Confessions by Kanae Minato

confessionsDark and compelling…

😀 😀 😀 😀 😀

Middle-grade teacher Yuko Moriguchi is about to retire from teaching following the tragic death of her young daughter in the school’s swimming pool. But her farewell speech is unusual to say the least, as she accuses two of her pupils of murdering her daughter and then tells them of how she plans to get her revenge…

Each time I read a Japanese novel I come away from it feeling more and more that it’s a society I simply don’t understand, and one that always seems to be deeply troubled. In this short novel, we know who the victim and murderers are from a fairly early stage, but we don’t know the motivations. The book is divided into sections, each told in the first person from a different viewpoint. Starting as it does with the deliberate murder of a child by other children, it’s hard to imagine that it could get darker as it progresses – but it does. However it’s written in a style that somehow prevents it from becoming too grim a read, perhaps because the crime itself is somewhat secondary to the stories of what has brought each of the characters to this particular point. There should be a credibility problem in that the likelihood of their being so many morally corrupted people in one place is remote. But the story is so absorbing that it becomes chillingly believable.

The society Minato describes is one where traditional family life is breaking down under the assault of modernism but, as I’ve found in Japanese fiction before, the old values seem to have been thrown out without new ones taking their place, leaving a kind of cultural or, in this case, moral vacuum. Minato looks at the role of women in particular, with each of the mothers in the book representing a different stage of this seeming breakdown. Yuko is a single mother and Minato shows how this is still much more frowned upon than it is in most Western societies. The mother of one of the boys is an old-fashioned stay-at-home mother, but we see clearly how this is becoming more difficult in a society where the children are growing up with very different values and outlooks. The other boy’s mother gave up the prospect of a glittering career when she married, but her unhappiness in the traditional role has grave effects on her son.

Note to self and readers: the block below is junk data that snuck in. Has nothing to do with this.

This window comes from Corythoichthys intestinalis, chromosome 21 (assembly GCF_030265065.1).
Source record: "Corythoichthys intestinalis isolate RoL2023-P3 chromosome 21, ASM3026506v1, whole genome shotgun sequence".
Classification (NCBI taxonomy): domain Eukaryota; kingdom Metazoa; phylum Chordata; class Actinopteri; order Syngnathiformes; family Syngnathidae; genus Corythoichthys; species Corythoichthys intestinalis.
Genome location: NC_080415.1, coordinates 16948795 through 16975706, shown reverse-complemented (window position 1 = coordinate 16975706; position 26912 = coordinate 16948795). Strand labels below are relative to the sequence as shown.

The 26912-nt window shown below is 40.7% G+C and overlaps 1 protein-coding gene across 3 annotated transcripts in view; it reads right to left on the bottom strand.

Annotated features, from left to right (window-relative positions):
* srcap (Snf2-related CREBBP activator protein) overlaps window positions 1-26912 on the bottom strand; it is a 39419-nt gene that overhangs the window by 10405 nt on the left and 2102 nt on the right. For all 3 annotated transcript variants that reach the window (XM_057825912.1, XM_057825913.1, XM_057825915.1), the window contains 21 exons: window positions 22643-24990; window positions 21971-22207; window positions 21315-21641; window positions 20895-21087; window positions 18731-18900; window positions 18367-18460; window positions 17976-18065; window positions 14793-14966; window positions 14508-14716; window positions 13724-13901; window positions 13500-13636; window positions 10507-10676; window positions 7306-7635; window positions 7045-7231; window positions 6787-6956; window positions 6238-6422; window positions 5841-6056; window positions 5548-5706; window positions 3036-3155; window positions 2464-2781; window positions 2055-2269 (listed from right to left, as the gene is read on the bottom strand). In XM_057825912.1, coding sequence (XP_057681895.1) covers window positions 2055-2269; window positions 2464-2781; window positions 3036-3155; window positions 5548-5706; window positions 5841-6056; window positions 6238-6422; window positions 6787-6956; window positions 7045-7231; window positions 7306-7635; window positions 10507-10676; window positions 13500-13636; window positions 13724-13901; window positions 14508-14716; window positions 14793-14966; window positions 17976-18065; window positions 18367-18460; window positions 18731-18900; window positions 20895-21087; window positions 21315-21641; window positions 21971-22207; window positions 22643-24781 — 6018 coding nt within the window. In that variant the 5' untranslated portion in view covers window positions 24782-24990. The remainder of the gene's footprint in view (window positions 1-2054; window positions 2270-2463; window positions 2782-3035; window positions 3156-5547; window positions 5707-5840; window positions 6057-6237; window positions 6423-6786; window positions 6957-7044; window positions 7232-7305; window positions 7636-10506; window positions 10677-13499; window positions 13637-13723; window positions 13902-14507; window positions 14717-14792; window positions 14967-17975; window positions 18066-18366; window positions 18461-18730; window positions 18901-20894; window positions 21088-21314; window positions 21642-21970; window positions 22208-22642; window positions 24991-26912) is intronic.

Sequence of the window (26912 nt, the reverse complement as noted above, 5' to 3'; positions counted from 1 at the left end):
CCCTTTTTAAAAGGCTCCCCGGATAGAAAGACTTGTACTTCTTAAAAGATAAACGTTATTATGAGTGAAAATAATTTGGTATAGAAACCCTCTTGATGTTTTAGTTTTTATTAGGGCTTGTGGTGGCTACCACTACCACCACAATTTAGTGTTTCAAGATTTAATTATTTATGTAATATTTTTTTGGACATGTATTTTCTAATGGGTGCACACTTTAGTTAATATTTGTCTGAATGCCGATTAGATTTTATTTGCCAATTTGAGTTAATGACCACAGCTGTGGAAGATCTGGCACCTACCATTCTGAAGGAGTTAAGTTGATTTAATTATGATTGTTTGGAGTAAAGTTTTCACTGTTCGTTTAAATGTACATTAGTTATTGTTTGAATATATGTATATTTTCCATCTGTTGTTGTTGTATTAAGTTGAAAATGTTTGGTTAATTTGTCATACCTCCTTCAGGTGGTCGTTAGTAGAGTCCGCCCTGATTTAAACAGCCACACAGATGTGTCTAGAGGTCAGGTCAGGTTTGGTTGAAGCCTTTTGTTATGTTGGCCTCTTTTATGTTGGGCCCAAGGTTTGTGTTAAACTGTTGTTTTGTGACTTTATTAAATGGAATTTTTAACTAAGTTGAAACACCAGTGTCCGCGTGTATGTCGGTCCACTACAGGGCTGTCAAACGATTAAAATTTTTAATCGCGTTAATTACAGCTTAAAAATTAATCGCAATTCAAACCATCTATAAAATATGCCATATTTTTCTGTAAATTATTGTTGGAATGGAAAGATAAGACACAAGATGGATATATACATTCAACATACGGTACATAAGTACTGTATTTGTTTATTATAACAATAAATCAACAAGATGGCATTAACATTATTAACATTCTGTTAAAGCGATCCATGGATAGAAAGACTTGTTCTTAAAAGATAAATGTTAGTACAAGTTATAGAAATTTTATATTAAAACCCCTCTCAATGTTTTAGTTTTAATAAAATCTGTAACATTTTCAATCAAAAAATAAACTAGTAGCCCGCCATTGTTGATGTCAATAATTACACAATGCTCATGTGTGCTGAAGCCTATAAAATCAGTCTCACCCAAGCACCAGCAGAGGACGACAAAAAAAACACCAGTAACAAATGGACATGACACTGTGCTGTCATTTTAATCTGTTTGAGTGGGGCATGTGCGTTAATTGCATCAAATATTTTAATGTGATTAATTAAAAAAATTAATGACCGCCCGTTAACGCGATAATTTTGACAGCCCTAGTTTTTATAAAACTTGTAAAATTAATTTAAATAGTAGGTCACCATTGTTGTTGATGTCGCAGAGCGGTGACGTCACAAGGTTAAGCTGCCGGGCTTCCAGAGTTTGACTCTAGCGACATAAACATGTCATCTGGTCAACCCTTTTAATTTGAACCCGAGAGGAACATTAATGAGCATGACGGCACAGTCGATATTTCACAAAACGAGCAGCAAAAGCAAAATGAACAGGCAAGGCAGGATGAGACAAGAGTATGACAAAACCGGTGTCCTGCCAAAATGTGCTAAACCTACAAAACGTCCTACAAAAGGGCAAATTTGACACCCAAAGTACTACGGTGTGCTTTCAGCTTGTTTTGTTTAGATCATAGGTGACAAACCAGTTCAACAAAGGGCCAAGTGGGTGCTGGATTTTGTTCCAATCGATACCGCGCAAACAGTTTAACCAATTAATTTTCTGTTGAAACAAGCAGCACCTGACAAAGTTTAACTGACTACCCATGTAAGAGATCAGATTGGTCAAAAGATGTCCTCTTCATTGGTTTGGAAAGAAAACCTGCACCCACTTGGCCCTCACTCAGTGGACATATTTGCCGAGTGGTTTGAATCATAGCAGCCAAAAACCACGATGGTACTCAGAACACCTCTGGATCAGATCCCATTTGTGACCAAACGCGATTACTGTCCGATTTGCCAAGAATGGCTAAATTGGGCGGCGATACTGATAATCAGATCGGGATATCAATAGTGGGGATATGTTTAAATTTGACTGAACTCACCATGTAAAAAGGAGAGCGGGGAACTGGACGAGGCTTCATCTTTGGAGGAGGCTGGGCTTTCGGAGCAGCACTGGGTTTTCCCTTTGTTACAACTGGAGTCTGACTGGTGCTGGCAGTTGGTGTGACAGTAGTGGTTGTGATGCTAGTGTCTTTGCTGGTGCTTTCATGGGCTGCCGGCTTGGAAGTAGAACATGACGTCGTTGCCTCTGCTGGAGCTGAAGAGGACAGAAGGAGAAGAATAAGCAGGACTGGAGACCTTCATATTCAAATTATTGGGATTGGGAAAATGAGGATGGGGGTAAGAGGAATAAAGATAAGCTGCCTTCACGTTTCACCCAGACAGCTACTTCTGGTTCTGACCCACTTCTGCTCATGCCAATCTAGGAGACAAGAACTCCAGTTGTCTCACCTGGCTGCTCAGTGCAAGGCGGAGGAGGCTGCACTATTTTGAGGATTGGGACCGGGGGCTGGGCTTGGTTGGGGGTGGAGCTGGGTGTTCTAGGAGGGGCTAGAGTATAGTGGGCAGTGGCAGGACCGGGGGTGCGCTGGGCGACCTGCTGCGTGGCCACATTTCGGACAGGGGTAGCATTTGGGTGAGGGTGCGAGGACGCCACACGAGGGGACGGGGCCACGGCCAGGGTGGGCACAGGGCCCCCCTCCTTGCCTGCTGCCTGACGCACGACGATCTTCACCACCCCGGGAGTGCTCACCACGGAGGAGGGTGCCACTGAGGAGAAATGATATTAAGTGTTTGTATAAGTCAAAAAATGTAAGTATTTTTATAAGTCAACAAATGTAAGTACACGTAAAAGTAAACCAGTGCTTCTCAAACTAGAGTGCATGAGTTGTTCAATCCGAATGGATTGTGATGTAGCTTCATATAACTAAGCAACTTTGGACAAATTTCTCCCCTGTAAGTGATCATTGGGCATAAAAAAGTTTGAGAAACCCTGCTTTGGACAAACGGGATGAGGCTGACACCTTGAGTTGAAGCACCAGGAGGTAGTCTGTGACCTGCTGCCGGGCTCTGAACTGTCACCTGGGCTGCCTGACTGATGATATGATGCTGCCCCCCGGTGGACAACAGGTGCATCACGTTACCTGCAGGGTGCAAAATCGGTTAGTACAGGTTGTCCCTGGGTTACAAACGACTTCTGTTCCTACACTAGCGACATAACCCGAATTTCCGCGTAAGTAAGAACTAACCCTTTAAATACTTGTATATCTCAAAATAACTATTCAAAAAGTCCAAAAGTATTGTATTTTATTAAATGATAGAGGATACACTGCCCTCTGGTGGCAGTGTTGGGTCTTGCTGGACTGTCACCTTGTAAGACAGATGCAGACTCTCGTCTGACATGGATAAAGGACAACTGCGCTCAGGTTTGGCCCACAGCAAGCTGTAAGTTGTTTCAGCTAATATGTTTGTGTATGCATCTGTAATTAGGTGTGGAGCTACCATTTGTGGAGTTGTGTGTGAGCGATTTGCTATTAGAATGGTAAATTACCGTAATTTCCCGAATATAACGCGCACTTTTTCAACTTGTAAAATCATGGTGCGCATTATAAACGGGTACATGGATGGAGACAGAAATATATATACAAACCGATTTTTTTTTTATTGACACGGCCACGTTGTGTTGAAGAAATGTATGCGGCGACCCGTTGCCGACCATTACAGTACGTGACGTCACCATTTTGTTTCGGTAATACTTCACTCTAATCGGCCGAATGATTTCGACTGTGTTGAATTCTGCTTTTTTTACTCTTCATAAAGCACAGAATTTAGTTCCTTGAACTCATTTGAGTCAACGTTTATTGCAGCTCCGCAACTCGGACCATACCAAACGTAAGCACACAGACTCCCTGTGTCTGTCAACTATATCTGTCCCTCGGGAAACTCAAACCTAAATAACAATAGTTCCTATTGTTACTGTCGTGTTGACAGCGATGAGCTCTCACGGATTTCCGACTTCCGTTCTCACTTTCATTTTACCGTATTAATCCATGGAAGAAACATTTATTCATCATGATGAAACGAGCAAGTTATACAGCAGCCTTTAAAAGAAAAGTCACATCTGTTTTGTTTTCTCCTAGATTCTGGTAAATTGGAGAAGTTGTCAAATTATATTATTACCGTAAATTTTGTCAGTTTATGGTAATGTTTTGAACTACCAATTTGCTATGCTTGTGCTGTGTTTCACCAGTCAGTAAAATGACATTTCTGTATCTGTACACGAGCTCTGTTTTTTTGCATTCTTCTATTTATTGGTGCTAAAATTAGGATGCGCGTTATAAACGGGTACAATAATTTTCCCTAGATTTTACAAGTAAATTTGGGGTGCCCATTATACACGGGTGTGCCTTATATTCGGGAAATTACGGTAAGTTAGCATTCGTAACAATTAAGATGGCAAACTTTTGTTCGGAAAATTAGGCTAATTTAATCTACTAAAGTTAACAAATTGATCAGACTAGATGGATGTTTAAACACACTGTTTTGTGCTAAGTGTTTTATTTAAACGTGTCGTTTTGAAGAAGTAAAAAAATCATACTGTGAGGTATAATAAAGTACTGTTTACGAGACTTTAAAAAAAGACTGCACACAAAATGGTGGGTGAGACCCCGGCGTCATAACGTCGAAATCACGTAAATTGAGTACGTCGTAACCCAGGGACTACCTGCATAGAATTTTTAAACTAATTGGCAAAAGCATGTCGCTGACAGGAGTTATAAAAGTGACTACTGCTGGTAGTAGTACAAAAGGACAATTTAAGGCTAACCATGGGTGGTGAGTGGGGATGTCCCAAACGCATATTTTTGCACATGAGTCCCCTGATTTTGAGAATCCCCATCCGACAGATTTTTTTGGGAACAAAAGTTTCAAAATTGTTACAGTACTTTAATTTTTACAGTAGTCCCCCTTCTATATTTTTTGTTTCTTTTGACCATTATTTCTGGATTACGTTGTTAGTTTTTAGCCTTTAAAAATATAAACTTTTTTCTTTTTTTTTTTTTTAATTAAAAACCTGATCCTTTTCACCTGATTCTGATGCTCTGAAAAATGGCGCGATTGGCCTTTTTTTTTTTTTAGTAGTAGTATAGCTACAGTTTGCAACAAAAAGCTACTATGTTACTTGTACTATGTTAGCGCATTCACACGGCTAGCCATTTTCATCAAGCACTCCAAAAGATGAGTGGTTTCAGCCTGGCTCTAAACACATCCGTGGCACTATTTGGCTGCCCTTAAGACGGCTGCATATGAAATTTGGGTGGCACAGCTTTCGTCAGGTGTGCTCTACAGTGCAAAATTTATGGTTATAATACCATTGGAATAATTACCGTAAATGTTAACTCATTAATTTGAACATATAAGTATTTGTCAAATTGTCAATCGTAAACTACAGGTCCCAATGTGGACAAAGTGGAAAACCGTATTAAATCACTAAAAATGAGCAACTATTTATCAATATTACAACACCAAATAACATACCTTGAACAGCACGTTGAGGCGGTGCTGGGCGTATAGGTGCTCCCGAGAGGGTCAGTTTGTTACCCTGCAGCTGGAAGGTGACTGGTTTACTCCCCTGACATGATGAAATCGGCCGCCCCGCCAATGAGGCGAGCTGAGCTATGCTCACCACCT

Kanae Minato
Kanae Minato

As well as seeing how the various families function – or rather, don’t function – Minato takes us inside the school system. She shows us a society where the drive for educational attainment is so strong that the children seem to be under enormous stress. They seem isolated – there is more rivalry than friendship and bullying is the norm, tolerated to a large degree by the authorities. If this is in any way an accurate picture of life in Japan, I was astonished to learn that teachers are expected to be on-call to deal with problems the children might have outside school – another indication that the role of the parent is dangerously weak. The absence of fathers as authority figures is also striking and the overall sense is of children drifting without any strong moral guidance. I would normally say this all makes the book hard to believe, but in fact it ties in with a lot of the unease I’ve felt when reading other Japanese fiction.

I realise my review might have made the book sound like some kind of social sciences paper, but in fact the story is intriguing and very readable. As the well-drawn characters reveal their individual stories, I found my sympathies were constantly fluctuating. No-one comes out of the book as a hero but the line between victim and villain becomes so blurred that in the end it’s difficult to wholeheartedly condemn. There is one exception to that, in my opinion, but to reveal who and why would be a major spoiler. A strange book, dark and compelling – one of the more original crime novels I’ve read recently, and highly recommended.